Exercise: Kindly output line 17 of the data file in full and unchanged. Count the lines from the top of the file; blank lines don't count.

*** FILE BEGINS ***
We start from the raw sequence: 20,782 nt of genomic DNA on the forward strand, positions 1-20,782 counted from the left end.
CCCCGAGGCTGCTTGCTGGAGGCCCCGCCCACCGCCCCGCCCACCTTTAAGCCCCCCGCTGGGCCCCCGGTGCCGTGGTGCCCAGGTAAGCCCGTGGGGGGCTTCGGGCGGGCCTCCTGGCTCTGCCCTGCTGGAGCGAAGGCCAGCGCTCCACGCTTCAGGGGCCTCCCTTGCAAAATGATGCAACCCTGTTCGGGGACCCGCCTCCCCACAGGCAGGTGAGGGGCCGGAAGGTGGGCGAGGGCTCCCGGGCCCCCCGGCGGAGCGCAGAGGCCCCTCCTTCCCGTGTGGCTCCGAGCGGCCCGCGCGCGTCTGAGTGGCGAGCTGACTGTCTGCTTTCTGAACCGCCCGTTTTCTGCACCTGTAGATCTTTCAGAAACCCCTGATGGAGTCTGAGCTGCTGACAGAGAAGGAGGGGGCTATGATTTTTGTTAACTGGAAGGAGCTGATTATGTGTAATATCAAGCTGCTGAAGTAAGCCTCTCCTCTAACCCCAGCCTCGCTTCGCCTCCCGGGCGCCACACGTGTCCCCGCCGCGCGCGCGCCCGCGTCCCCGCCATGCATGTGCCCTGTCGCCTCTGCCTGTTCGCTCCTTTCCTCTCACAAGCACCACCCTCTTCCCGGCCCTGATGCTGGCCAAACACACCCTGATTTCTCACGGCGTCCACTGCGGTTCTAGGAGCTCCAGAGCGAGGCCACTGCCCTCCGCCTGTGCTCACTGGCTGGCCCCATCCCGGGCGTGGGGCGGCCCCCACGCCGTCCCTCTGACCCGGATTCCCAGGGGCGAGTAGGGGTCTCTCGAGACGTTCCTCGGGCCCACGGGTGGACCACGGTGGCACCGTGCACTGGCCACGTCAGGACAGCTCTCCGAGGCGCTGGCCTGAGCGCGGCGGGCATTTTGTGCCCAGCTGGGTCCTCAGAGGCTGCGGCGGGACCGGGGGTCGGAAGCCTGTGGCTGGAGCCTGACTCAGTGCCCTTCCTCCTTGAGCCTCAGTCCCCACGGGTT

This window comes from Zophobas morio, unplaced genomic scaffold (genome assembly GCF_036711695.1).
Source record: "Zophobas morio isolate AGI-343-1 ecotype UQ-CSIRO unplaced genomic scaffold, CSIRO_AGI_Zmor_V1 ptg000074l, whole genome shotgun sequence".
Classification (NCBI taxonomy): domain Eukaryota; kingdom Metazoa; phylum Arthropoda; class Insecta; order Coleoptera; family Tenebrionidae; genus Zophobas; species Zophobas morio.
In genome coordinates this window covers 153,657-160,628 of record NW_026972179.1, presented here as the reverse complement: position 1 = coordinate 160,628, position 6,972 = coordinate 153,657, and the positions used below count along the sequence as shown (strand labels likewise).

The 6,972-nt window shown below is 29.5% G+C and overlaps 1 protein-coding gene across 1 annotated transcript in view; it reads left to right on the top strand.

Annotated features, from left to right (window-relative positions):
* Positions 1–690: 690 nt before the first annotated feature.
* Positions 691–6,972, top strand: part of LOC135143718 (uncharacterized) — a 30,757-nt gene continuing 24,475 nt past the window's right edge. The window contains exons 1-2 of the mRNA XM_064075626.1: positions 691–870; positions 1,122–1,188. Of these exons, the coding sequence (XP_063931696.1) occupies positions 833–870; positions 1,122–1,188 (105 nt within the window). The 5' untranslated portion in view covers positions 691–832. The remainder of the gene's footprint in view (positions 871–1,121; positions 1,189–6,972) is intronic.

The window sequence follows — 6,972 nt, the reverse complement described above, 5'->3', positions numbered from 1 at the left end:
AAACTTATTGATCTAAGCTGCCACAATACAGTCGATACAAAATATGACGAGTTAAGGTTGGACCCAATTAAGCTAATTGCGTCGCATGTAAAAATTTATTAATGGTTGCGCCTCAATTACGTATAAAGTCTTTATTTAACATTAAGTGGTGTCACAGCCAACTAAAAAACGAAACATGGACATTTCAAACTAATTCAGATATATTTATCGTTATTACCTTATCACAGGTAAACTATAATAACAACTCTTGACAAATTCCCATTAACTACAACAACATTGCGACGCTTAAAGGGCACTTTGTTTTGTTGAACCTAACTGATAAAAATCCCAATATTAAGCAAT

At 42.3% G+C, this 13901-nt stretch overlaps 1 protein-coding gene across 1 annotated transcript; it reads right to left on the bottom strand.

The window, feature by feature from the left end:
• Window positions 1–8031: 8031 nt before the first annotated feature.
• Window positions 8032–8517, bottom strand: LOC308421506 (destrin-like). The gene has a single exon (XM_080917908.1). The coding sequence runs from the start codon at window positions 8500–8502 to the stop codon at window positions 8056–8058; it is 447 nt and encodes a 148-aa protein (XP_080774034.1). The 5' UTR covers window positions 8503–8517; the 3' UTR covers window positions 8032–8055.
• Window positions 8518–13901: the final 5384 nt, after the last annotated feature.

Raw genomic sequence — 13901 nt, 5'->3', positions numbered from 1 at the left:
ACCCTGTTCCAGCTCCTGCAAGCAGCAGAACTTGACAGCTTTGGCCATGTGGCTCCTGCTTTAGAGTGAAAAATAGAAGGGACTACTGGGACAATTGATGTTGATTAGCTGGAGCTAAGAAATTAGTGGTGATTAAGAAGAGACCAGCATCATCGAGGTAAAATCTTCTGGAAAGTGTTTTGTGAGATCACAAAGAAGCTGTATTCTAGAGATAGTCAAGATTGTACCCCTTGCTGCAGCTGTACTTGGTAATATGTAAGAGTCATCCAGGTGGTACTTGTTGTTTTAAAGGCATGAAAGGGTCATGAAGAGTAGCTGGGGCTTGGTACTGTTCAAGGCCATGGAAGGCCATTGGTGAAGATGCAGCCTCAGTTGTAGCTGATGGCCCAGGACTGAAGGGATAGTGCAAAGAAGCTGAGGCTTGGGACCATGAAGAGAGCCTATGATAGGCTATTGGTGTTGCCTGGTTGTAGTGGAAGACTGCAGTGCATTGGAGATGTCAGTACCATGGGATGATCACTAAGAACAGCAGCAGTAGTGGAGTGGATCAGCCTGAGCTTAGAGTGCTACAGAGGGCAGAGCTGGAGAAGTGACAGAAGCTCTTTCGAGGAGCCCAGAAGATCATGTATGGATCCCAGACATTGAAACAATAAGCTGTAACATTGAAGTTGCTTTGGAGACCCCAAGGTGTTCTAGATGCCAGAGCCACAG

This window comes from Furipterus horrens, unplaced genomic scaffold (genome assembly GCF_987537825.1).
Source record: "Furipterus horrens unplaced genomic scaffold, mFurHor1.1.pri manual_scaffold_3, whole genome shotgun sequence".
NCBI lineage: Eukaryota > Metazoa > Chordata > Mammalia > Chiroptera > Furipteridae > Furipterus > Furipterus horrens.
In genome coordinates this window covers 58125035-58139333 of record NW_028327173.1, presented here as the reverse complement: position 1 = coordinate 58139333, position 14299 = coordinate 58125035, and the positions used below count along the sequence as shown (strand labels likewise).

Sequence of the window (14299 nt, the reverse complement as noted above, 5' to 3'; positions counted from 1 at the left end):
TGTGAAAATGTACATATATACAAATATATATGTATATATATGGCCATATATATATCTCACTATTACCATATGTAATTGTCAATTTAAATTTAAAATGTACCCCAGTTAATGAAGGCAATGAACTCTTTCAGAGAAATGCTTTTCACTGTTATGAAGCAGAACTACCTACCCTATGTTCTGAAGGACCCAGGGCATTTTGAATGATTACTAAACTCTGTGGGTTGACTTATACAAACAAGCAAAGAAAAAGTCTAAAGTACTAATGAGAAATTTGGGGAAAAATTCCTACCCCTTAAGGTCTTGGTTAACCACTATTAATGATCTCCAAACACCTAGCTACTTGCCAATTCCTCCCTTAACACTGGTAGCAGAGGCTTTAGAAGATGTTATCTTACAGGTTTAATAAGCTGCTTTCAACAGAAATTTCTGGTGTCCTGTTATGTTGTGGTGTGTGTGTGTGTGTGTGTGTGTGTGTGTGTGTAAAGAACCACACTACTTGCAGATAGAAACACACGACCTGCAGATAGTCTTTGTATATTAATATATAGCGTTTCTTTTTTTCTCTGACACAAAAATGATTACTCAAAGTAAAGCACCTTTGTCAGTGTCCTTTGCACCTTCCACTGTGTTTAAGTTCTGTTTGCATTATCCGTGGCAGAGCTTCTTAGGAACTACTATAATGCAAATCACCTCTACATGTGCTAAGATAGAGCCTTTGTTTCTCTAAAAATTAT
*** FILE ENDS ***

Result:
• Window positions 8518–13901: the final 5384 nt, after the last annotated feature.